A SECRET plan to deal with a Chernobyl-style nuclear emergency in central Scotland has finally been revealed in a dossier which has been kept under wraps for decades.
The classified documents which show how the government would have responded to a full-scale atomic crisis have been opened and placed in the National Archives.
The files outline the steps that would have been taken if lethal substances had leaked from the twin Hunterston A and B nuclear plants on the Ayrshire coast.
They reveal that staff at Scotland’s largest hospital were primed to treat victims suffering from burns and radiation sickness, a community centre would have been converted into a decontamination zone and residents would have been issued with anti-radiation tablets.
They also show that the strategy for a mass public evacuation revolved around police officers knocking on residents’ doors and politely advising them to leave.
The dossier, which contains documents dating from 1976 to 1983, states: “If radioactive material is released from Hunterston A and B power stations it may create a hazard for members of the public. On the occurrence of an emergency alert, the direction and activity of the radioactive plume will be ascertained and an estimate made of the number of persons at risk.”
It states that materials kept at the twin plants present a range of risks, including: “combustion, asphyxiation, toxicity and exposure to ionising radiation”.
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Emergency steps to protect the public are then outlined in a contingency document, which states: “Police officers will proceed to each house in the affected sectors and deliver potassium iodate tablets to each householder and a letter explaining the purpose of the tablets, the need for evacuation, the transport arrangements and the location of the reception centre.
“Police transport will follow the notification of evacuation.
“It is essential that evacuation of persons will commence not later than one hour after the police have been requested to begin operations.
“If the evacuation takes place during school hours, the police will contact headmasters.”
The letter, which would have been handed to thousands of terrified residents, states: “Dear Sir/Madam, an incident at Hunterston nuclear power station has resulted in the release of substances which could be harmful if breathed or eaten. You are advised to move immediately to a reception centre which is being set up at West Kilbride Community Centre.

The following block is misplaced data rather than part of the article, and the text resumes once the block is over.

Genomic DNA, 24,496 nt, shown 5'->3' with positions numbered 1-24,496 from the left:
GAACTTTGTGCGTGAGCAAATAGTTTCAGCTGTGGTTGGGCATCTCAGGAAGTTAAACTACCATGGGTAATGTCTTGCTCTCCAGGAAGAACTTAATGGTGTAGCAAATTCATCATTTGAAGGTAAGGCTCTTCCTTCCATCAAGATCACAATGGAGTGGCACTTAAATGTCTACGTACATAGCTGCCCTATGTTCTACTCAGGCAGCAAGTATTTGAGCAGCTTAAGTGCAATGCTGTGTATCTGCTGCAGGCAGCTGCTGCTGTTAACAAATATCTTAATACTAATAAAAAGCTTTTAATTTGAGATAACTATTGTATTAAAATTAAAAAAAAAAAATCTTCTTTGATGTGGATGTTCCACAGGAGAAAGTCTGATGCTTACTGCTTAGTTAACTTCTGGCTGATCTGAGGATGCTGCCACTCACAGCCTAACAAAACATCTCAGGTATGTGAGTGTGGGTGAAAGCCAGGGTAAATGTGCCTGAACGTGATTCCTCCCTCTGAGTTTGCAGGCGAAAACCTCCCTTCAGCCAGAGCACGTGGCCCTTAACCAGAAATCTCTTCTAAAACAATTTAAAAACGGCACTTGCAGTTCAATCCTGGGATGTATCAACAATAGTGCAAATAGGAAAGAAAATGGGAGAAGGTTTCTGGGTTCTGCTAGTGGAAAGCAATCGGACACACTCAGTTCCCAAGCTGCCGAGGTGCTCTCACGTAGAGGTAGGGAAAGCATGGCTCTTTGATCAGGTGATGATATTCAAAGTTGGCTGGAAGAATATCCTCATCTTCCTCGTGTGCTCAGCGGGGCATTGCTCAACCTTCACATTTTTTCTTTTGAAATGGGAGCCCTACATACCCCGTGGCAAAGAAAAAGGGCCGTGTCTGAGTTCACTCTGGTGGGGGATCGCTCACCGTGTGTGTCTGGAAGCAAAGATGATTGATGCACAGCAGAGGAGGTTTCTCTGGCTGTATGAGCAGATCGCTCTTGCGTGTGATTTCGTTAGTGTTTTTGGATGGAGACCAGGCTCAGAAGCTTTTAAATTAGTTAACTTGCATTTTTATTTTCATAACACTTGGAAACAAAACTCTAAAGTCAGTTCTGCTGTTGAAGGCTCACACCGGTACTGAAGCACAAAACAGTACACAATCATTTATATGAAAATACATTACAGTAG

“Whilst awaiting transportation please remain indoors and keep all windows and external doors closed as much as possible.
“Keep your radio or television tuned to the BBC for any special instructions.”
Each person arriving at the emergency reception centre was to be examined to “establish the degree of external and internal contamination received”.
Those with lesser traces of radiation were to be decontaminated on site, while those with injuries or higher levels were to be taken to a special ward at Glasgow Royal Infirmary. Efforts would then be undertaken to evaluate “the number of people affected by fumes, explosion, damage, burns or radioactivity”, to clear and clean up affected areas and to destroy contaminated food, milk and livestock.
Hunterston A was opened by the Queen in September 1964, but stopped producing electricity in 1990 and is currently being decommissioned. The neighbouring Hunterston B plant was opened in 1976 and is due to operate until 2023 – well beyond its original planned closure date.
Last year Nicola Sturgeon, the then deputy first minister – a long-term opponent of nuclear power – expressed “deep concern” after it emerged that cracks had been found in one of the plant’s reactors.
Owners EDF, the French energy firm, insisted the problem would not affect the safe operation of the station.
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